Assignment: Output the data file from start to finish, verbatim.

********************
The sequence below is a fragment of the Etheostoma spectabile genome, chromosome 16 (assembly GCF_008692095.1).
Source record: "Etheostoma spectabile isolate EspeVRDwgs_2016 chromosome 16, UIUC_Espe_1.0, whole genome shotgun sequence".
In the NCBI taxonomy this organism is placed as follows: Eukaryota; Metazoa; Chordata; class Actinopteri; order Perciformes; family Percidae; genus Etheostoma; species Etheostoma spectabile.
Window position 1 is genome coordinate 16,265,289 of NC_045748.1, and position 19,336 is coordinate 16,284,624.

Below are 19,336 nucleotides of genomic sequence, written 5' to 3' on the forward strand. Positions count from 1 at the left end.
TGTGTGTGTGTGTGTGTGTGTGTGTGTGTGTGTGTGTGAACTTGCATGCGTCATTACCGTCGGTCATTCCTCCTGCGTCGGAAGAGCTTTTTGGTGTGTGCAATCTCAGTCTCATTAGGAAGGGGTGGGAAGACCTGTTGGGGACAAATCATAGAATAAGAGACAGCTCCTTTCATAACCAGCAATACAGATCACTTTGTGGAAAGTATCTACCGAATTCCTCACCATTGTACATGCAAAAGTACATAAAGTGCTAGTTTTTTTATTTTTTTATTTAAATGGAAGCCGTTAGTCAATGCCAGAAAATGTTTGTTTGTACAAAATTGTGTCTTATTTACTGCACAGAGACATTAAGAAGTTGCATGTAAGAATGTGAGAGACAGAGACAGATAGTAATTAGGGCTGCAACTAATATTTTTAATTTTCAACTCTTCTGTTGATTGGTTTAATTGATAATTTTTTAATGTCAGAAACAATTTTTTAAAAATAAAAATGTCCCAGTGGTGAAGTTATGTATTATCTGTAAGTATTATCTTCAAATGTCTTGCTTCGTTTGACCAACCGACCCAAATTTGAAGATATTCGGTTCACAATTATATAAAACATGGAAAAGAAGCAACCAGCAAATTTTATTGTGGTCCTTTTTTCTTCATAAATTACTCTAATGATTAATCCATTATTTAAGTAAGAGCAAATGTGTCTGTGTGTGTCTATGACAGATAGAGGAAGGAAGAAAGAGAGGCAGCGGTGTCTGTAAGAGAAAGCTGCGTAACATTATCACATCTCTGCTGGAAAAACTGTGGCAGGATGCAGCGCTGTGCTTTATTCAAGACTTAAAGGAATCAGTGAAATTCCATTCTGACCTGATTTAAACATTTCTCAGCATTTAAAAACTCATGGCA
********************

The sequence below is a fragment of the Etheostoma spectabile genome, chromosome 16 (assembly GCF_008692095.1).
Source record: "Etheostoma spectabile isolate EspeVRDwgs_2016 chromosome 16, UIUC_Espe_1.0, whole genome shotgun sequence".
In the NCBI taxonomy this organism is placed as follows: Eukaryota; Metazoa; Chordata; class Actinopteri; order Perciformes; family Percidae; genus Etheostoma; species Etheostoma spectabile.
Window position 1 is genome coordinate 16,265,289 of NC_045748.1, and position 19,336 is coordinate 16,284,624.

Below are 19,336 nucleotides of genomic sequence, written 5' to 3' on the forward strand. Positions count from 1 at the left end.
TGTGTGTGTGTGTGTGTGTGTGTGTGTGTGTGTGTGTGAACTTGCATGCGTCATTACCGTCGGTCATTCCTCCTGCGTCGGAAGAGCTTTTTGGTGTGTGCAATCTCAGTCTCATTAGGAAGGGGTGGGAAGACCTGTTGGGGACAAATCATAGAATAAGAGACAGCTCCTTTCATAACCAGCAATACAGATCACTTTGTGGAAAGTATCTACCGAATTCCTCACCATTGTACATGCAAAAGTACATAAAGTGCTAGTTTTTTTATTTTTTTATTTAAATGGAAGCCGTTAGTCAATGCCAGAAAATGTTTGTTTGTACAAAATTGTGTCTTATTTACTGCACAGAGACATTAAGAAGTTGCATGTAAGAATGTGAGAGACAGAGACAGATAGTAATTAGGGCTGCAACTAATATTTTTAATTTTCAACTCTTCTGTTGATTGGTTTAATTGATAATTTTTTAATGTCAGAAACAATTTTTTAAAAATAAAAATGTCCCAGTGGTGAAGTTATGTATTATCTGTAAGTATTATCTTCAAATGTCTTGCTTCGTTTGACCAACCGACCCAAATTTGAAGATATTCGGTTCACAATTATATAAAACATGGAAAAGAAGCAACCAGCAAATTTTATTGTGGTCCTTTTTTCTTCATAAATTACTCTAATGATTAATCCATTATTTAAGTAAGAGCAAATGTGTCTGTGTGTGTCTATGACAGATAGAGGAAGGAAGAAAGAGAGGCAGCGGTGTCTGTAAGAGAAAGCTGCGTAACATTATCACATCTCTGCTGGAAAAACTGTGGCAGGATGCAGCGCTGTGCTTTATTCAAGACTTAAAGGAATCAGTGAAATTCCATTCTGACCTGATTTAAACATTTCTCAGCATTTAAAAACTCATGGCA